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Bail Rejected in Fatal Center City Building Demolition Collapse

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By Tony Hanson and Walt Hunter

PHILADELPHIA (CBS) — A Philadelphia judge has turned down a defense motion for bail in the fatal collapse last year of a center city building under demolition.  Six people died when a wall of the building fell onto a Salvation Army thrift store next door (see related stories).

The contractor charged in the deadly center city building collapse will remain behind bars awaiting trial on murder charges, following a judge’s ruling that he did not qualify for bail and would be be not be released on “house arrest.”

The attorney for contractor Griffin Campbell, who surrendered last November, had sought to get him out from behind bars.

“My client is not the Market Street Murderer,” stated attorney William Hobson, following the hearing at the Criminal Justice Center.

“They are looking for the bogeyman and it’s not Griffin Campbell.”

But Judge Benjamin Lerner agreed with prosecutor Jennifer Selber that Campbell is not entitled to bail, explaining that because Campbell faced a mandatory life sentence, if convicted of multiple counts of 3rd degree murder, and state law did not permit him to set bail.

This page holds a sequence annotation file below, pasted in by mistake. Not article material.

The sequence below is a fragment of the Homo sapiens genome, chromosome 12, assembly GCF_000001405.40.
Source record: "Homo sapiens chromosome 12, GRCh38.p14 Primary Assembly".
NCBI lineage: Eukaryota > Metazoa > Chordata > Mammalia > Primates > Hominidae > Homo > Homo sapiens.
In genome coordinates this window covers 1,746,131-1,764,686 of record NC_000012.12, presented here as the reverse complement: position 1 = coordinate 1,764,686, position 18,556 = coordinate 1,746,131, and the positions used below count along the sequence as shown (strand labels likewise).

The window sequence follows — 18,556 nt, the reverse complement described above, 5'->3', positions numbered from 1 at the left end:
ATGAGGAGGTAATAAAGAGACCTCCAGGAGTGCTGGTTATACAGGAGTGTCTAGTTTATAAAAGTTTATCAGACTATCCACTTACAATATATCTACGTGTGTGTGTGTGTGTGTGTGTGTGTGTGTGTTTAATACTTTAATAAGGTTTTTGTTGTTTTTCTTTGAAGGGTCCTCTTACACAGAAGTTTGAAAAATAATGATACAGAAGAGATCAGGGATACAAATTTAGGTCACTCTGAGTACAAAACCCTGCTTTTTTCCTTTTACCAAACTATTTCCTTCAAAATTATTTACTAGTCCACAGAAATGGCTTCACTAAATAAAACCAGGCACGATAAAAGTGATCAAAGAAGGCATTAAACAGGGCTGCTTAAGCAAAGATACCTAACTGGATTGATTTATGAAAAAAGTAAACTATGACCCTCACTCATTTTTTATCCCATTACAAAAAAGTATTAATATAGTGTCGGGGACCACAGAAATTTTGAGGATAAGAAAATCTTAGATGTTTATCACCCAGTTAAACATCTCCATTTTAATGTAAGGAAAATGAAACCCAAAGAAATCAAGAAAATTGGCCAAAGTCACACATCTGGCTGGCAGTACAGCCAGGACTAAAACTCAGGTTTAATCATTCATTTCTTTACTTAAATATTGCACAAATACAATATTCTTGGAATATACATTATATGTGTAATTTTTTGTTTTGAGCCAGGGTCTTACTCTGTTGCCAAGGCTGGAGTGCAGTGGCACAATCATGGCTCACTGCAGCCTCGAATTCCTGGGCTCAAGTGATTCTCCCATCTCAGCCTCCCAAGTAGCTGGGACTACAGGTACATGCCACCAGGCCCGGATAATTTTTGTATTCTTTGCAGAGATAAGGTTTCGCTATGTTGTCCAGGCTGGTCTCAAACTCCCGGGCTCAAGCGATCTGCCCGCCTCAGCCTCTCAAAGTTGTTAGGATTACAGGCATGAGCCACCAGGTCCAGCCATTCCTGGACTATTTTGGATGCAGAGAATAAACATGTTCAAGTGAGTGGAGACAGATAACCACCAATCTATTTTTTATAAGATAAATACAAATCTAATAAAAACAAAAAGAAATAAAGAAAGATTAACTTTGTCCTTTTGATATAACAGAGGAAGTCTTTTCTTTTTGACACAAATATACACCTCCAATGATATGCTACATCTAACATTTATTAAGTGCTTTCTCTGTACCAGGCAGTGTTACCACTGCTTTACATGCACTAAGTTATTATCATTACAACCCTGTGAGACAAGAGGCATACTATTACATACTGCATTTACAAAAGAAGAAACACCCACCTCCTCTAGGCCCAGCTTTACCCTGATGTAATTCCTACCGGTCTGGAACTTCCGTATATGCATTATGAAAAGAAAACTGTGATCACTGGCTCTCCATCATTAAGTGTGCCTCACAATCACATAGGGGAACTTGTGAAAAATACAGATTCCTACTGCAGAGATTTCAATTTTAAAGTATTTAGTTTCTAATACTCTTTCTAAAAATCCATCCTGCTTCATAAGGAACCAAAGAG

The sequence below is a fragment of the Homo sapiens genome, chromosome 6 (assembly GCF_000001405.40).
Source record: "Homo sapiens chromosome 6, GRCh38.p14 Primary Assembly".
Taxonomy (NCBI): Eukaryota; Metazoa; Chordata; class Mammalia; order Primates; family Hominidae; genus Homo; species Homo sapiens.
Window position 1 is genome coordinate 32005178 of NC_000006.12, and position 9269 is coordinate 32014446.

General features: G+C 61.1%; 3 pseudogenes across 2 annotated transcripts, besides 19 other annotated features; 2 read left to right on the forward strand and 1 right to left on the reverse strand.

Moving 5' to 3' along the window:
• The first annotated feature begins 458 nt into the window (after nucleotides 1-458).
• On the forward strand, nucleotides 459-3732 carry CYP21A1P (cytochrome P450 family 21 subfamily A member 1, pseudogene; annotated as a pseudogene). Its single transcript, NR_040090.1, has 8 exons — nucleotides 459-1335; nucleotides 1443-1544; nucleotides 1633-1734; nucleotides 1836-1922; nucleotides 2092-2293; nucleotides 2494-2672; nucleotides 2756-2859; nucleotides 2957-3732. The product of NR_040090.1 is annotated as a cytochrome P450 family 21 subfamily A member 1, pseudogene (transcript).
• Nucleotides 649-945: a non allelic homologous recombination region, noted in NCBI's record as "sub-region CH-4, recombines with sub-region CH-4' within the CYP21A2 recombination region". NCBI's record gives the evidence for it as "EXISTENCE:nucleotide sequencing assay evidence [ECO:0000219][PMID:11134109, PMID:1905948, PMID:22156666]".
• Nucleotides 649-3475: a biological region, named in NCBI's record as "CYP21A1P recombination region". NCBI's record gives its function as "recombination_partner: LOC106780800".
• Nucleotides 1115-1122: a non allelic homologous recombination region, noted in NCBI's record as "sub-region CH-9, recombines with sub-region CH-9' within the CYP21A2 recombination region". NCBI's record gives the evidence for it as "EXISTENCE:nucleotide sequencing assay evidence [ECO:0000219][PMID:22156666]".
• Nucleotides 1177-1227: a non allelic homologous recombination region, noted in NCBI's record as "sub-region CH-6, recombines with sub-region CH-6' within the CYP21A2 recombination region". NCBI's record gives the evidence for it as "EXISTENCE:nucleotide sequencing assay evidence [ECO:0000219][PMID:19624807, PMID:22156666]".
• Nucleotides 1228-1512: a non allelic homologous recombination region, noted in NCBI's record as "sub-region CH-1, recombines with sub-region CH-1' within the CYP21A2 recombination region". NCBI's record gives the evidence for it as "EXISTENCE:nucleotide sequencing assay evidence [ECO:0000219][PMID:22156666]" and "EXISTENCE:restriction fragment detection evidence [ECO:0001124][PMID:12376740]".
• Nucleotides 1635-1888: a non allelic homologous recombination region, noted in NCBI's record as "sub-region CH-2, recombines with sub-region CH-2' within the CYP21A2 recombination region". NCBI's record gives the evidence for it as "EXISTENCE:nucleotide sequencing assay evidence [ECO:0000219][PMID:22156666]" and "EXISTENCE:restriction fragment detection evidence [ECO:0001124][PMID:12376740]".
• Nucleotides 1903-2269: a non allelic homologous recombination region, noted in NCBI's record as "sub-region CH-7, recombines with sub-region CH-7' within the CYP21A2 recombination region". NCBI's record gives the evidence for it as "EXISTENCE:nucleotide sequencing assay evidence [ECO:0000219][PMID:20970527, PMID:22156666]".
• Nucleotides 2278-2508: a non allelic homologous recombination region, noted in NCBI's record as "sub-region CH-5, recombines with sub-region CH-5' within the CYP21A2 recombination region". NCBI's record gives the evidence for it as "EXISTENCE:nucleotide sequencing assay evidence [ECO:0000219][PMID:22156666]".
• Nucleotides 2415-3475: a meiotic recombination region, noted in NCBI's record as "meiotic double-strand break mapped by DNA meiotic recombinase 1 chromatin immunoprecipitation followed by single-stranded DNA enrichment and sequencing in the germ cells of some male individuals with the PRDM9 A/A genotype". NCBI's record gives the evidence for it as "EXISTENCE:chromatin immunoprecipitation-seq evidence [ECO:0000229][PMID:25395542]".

A second suspect, Sean Benschop, who worked for Campbell and allegedly operated heavy equipment under the influence of marijuana, is also being held without bail on murder charges.

“Both defendants are charged with six counts of third-degree murder apiece,” she notes.  “If they are convicted of more than one, it is a mandatory life sentence.   And the Pennsylvania Constitution provides that if you are facing that maximum sentence of life, you are not bailable — you are not entitled to bail — and the judge can’t give you bail under the law.”

It’s expected to be between one and two years before the two suspects stand trial.

Meanwhile, an investigating grand jury, now in its second year, is still meeting and has yet to issue its final report on the deadly collapse.

Campbell and co-defendant Benschop have pleaded not guilty.

 

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